Transfer RNAs (tRNA) are small chains of nucleotides (74-93) that transport code specified amino acids to growing peptide, polypeptide and protein chains at the ribosomes on cytoplasmic rough endoplasmic reticulum. Thus, tRNAs participate in translation of the genetic code.
There exist more than 20 different tRNAs, which are similar across species. Among these are two tRNAs that can be charged with methionine. One Met-charged tRNA is used exclusively in initiation of polypeptide polymerization. Transfer RNAs possess 4 arms and 3 loops, though some tRNA molecules have an extra or variable loop (left).
The body of the tRNA is transcribed from a tRNA gene, and the acceptor stem is added after the body is synthesized. The acceptor stem is the same for all tRNA molecules and is replaced often during lifetime of a tRNA molecule. Post-transcriptional modification is responsible for the presence of non-standard nucleotides in tRNAs.
The parts of a tRNA molecule (often depicted as a simple clover leaf):
1. 3' terminal OH group of the CCA acceptor tail of 2. the acceptor arm (the 5' terminal phosphate is at tip of adjacent arm). The CCA sequence is important for recognition of the tRNA by enzymes critical in translation. The CCA sequence is transcribed in prokaryotes, but is added during processing in eukaryotes. The terminal A of the CCA sequence on the acceptor arm carries the specific amino acid, becoming an aminoacyl-tRNA. The transfered amino acid is added, during translation, to the growing polypeptide chain at the ribosome
3. T pseudouridine (Ψ) C arm (TΨC) and 4. T pseudouridine (Ψ) C loop. Thymidylate, pseudouridylate, cytidylate, and guanylate are almost always present in the TΨC loop.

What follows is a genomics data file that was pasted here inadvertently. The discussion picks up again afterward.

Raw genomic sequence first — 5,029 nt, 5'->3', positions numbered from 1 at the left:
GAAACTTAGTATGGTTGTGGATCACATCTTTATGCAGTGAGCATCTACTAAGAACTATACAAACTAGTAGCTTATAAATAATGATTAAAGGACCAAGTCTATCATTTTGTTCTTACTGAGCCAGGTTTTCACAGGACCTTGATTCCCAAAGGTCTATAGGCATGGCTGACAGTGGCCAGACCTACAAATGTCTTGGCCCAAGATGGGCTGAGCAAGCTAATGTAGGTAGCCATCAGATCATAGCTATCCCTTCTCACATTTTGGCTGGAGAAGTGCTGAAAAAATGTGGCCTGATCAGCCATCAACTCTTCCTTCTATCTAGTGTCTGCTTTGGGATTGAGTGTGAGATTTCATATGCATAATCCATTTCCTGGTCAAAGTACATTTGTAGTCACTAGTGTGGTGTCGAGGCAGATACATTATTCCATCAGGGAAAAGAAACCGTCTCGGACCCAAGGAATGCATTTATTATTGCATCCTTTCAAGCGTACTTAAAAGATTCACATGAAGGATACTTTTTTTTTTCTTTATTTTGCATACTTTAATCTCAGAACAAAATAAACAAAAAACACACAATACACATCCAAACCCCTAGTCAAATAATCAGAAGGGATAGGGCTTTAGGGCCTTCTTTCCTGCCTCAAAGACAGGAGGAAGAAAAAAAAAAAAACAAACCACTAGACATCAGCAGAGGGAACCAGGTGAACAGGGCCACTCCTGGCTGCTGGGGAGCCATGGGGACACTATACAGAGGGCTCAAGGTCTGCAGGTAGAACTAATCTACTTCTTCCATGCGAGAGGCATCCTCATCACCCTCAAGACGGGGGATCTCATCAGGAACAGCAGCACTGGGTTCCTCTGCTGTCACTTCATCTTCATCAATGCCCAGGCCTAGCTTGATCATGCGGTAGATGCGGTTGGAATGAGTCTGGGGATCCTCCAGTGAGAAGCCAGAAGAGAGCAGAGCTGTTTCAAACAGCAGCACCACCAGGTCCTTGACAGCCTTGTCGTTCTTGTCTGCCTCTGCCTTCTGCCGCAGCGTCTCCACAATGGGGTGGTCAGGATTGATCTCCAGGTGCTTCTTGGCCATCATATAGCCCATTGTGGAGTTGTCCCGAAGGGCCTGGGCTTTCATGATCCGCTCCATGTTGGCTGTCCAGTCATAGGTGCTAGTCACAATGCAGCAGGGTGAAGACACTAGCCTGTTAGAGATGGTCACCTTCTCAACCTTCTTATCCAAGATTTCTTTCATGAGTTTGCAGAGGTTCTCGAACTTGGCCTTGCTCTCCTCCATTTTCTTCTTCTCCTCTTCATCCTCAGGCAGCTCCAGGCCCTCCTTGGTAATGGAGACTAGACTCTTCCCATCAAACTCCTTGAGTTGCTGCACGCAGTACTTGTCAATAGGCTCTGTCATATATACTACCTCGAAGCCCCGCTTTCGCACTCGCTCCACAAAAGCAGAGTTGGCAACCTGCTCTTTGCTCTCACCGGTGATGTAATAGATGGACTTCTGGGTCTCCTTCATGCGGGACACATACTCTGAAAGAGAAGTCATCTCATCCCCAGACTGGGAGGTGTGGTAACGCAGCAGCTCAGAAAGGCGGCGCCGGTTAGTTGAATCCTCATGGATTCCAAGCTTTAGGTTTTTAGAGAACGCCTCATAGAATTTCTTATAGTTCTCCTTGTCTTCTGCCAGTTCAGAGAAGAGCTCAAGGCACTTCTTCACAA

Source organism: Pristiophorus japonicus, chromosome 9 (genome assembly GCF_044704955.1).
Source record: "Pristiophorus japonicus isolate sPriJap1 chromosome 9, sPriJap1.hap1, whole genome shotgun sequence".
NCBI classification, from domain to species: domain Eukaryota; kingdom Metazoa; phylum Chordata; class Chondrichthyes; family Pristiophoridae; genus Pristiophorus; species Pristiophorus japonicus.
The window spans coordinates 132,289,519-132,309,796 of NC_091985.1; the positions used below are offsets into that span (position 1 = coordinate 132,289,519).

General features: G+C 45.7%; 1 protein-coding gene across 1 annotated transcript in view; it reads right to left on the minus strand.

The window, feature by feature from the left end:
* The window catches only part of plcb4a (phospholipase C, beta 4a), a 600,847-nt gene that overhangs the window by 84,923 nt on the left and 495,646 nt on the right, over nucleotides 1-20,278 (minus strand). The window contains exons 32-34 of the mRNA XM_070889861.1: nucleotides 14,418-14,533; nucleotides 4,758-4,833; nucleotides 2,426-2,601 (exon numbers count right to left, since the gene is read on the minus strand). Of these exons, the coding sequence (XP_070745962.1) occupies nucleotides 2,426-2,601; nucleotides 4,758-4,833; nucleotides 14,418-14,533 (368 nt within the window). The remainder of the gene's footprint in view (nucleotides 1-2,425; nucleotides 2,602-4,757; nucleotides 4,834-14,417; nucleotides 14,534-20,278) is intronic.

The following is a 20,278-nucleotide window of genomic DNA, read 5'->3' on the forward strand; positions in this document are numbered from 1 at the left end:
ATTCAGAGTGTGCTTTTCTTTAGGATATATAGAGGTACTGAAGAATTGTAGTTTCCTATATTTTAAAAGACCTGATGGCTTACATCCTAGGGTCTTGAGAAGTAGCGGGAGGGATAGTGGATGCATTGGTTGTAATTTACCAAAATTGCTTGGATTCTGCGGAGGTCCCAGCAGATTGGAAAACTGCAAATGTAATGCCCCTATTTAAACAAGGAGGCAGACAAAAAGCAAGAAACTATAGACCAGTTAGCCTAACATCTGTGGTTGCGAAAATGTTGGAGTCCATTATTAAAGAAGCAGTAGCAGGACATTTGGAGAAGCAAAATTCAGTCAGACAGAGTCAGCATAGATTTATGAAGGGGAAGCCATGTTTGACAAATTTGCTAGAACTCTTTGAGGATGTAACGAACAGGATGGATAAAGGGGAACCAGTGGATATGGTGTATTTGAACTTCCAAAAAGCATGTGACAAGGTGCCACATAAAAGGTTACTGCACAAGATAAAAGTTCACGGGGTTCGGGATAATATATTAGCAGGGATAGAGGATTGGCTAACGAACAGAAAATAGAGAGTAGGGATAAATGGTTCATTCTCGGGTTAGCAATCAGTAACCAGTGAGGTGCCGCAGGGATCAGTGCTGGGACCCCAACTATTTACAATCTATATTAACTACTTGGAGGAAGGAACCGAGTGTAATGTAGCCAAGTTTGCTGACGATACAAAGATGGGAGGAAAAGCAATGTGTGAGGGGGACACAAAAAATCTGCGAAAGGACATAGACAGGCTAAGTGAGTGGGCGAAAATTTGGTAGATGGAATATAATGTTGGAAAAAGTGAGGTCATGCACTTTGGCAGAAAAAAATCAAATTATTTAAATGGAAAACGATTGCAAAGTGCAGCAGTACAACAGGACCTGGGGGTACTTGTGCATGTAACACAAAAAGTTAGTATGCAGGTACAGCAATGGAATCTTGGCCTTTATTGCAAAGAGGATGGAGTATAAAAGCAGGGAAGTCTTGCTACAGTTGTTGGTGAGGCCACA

5. (variable loop in some tRNAs)
6. anticodon arm and 7. anticodon loop with triplet anticodon at tip, to which the specific coded amino acid is attached by an Aminoacyl-tRNA synthetase. The anticodon reads the information in a mRNA sequence by base pairing. Frequently the first nucleotide at the 5' end of the tRNA anticodon triplet, or the third nucleotide at the 3' end of the mRNA triple codon is non-standard (inosine, pseudouridine) and is degenerate. That is, the degenerate nucleotide is capable of non-standard base pairing, as described in Crick's wobble hypothesis.
8. DHU or D loop and 9. D arm which often contains dihydrouridine.
10. cross-stabilization of the loops by base-pairs (some are non-standard).
The molecule is folded into an L-shaped tertiary structure with the acceptor stem and the anticodon loop at opposite ends, and with the D and TΨC loops in contact.
detailed explanation of structure
Different tRNAs that may carry the same amino acid are called isoaccepting tRNAs, and some isoaccepting tRNAs respond to different groups of codons specifying the amino acid. The number of isoaccepting tRNA species varies with organism. However, organisms with minimal genomes possess only one tRNA for each amino acid.
Largest Computational Biology Simulation Mimics Life's Most Essential Nanomachine: "The simulations also reveal that the essential translating molecule, transfer RNA, must be flexible in two places for decoding to occur, furthering the growing belief that transfer RNA is a major player in the machine-like movement of the ribosome. The simulation also sets the stage for future biochemical research into decoding by identifying 20 universally conserved ribosomal bases important for accommodation, as well as a new structural gate, which may act as a control mechanism during transfer RNA selection."
The original news release can be found here. : Voxel simulation image : Image 2 : Image 3 : Image 4 : Image 5 : High res movie : Low res movie : See an image of the Q machine at http://www.lanl.gov/asci/.